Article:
All the Smells – An Intro to Dry Hopping


When it comes to hop additions in the brewing process, the technique of dry hopping (and especially double dry hopping, or DDH) has become a hallmark quality of making American IPAs. As we look to release DDH versions of our Art Car IPA, what exactly is dry hopping and what qualities does it add to your beer?

For starters, it’s good to know that hops can be added at multiple phases of the beer making process, and depending when hops are added, the hops will express different characteristics. In general, hops added at the beginning of the wort boil contribute mostly bitterness, hops added in the middle provide bitterness and a degree of aromatics, and hops added later primarily contribute aroma and flavor.

Dry hopping is done post-boil after the wort has been cooled and added to a fermentation vessel. Dry hopping is a technique used to up the ante on the wonderful aromatics and flavor hops provide. Dry hopping occurs in cask beers, as well as in fermentation and conditioning vessels. Most of the discussion here will be based on America’s influence on dry hopping, during and at the end of fermentation.

Historically, dry hopping would occur late in fermentation to allow brewers to harvest yeast and ferment a new batch of wort. Hops inherently have a preservative characteristic that is harmful to yeast’s health – this is why dry hopping occurs near the end. At Saint Arnold, we typically dry hop at 1° Plato from the beer’s ending gravity. We harvest yeast first, then dry hop. Dry hopping at fermentation temperature also speeds up extraction of hop oils, which create the flavors and aromas we love so much: Myrcene (spicy, herbal), gerianol (floral, rose-like), linalool (floral, citrusy, minty), limonene (oranges and lemons), and beta pinene (piney/woodsy).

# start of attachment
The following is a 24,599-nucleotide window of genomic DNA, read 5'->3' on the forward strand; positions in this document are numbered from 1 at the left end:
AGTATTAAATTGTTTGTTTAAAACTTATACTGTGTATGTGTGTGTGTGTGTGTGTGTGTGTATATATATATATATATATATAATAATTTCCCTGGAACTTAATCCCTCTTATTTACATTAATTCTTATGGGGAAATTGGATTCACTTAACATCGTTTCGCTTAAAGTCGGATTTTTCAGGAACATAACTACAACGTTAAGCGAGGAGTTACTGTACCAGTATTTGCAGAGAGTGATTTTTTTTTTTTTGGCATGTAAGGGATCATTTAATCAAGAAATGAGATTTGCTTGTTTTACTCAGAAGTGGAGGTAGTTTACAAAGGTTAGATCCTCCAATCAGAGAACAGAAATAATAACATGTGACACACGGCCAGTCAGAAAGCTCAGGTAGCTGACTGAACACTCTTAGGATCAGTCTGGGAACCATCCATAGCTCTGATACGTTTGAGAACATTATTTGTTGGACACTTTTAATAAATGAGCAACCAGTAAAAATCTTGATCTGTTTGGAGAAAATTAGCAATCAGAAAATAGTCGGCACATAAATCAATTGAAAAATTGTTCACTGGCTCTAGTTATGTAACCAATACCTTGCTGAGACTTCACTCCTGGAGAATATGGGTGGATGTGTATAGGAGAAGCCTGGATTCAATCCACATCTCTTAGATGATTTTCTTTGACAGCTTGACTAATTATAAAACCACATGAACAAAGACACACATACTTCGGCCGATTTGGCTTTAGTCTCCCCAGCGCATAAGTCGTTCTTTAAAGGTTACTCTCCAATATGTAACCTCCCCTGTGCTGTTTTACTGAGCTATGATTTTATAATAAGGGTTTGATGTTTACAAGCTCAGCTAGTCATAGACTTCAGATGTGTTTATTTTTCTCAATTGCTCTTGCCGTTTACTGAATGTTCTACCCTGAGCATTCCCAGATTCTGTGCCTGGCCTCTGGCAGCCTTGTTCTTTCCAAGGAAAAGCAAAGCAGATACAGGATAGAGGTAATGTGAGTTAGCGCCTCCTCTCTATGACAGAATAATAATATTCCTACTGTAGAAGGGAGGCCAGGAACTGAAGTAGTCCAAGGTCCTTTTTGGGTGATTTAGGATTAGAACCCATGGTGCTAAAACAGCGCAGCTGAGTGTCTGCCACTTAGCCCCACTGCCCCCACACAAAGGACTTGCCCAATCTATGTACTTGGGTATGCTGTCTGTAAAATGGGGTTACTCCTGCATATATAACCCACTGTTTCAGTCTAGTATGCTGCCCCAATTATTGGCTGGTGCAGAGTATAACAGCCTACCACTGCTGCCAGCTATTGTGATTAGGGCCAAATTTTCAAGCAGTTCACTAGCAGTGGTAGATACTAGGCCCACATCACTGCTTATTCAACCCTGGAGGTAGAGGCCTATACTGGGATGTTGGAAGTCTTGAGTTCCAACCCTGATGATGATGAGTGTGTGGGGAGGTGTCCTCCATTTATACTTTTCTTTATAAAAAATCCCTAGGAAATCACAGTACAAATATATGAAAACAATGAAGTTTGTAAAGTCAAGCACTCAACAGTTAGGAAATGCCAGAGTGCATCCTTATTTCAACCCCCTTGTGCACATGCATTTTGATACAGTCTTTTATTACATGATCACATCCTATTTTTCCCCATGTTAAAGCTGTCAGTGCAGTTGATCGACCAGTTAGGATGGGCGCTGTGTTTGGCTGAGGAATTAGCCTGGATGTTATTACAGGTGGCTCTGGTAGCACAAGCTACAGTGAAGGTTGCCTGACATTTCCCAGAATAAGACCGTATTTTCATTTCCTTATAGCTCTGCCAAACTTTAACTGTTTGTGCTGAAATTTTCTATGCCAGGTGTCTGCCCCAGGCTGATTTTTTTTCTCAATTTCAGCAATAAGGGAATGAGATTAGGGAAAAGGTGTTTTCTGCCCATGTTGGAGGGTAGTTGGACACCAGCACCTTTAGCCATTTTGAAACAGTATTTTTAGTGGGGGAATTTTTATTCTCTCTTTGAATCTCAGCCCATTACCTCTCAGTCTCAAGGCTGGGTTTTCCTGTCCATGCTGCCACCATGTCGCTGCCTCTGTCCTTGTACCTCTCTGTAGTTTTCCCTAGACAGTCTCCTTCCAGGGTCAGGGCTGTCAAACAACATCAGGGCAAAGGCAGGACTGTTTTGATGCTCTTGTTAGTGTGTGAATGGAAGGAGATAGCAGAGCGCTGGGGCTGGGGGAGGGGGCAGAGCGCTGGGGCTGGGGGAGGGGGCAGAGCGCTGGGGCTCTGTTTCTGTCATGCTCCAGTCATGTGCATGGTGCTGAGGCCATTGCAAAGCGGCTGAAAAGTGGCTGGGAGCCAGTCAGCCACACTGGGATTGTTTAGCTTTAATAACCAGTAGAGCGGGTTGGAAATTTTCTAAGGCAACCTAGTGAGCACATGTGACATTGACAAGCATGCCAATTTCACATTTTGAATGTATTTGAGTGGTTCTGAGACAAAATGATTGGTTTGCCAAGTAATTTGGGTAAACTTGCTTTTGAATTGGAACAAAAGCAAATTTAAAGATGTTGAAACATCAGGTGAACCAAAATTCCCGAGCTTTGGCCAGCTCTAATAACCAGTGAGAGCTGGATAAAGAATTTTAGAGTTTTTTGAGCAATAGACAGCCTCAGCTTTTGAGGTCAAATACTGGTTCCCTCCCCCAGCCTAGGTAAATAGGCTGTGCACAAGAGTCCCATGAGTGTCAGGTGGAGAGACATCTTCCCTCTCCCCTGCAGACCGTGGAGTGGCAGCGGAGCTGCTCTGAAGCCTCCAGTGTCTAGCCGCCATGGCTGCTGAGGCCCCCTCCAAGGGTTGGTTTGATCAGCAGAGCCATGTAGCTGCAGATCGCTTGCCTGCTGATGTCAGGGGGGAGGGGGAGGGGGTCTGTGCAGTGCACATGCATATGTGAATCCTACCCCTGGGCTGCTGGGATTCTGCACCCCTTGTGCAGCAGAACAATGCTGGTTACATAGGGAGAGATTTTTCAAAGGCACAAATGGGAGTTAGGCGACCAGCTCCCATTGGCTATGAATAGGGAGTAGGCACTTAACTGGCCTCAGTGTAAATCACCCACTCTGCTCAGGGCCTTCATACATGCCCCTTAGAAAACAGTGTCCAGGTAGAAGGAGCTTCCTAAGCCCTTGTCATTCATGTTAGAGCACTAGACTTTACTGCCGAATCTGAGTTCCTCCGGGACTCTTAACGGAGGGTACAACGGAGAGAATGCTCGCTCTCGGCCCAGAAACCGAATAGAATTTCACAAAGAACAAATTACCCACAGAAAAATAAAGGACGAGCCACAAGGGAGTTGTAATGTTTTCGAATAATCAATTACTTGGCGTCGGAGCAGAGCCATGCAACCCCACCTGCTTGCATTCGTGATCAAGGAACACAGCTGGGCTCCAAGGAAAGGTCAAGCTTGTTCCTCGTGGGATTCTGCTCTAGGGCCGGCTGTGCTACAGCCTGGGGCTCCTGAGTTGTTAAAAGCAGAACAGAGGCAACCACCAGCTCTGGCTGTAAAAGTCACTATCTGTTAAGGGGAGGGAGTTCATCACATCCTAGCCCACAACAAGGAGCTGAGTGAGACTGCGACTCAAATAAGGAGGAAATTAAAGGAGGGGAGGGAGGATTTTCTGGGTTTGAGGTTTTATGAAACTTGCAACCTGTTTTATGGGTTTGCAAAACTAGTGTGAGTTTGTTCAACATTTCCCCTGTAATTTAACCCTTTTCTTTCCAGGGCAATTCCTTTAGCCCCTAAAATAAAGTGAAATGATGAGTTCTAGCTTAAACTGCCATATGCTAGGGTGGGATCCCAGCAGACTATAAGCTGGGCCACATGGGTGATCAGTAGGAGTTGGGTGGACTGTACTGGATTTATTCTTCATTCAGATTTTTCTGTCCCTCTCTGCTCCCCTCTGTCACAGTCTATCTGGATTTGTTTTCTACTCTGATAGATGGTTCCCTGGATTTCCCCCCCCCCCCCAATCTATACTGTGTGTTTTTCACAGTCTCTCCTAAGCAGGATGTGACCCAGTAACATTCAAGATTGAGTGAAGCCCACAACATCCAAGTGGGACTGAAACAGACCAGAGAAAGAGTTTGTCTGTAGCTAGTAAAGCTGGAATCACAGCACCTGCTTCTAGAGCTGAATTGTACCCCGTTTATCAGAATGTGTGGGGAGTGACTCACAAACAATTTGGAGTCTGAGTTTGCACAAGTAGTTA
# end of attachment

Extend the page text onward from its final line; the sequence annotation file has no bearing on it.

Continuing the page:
What’s becoming more and more popular in recent years is dry hopping earlier and earlier into fermentation to take advantage of what’s called biotransformation. In short, biotransformation refers to when yeast interacts with hop compounds early in fermentation to create new aromatic and flavor compounds. We have applied this technique to Juicy IPA, Sabroconut Island, Noble Haze, and several others.

Beers that are dry hopped are commonly marketed using DH (dry hopped) and DDH (double dry hopped). This simply refers to how many times a dry hop step was used on a particular beer. A common practice for a DDH beer is to do an early hop addition at the beginning of fermentation and one near the end.

One struggle with dry hopping is the fleeting nature of the aroma and flavors. While wonderful and intense fresh, these aromas are the first to fade and can lose their punch after as little as three months time. This is one of the many reasons you will probably prefer to drink fresh IPA.

For our double dry hopped version of Art Car IPA, we hit our original recipe (that already receives a healthy dry hopping regiment of Amarillo, Simcoe and Mosaic) with an additional dry hop – using the experimental HBC-586 varietal and the popular Galaxy. Expect everything you love about Art Car IPA, with an extra punch of grapefruit and tropical notes. (Missed out on getting some this time around? Keep your eyes peeled for more DDH Art Car IPA releases in the near future.)

In general, if a beer is denoted as dry hopped, you should expect to experience a full bouquet of the best flavor and aroma hops have to offer.


Published July 23, 2020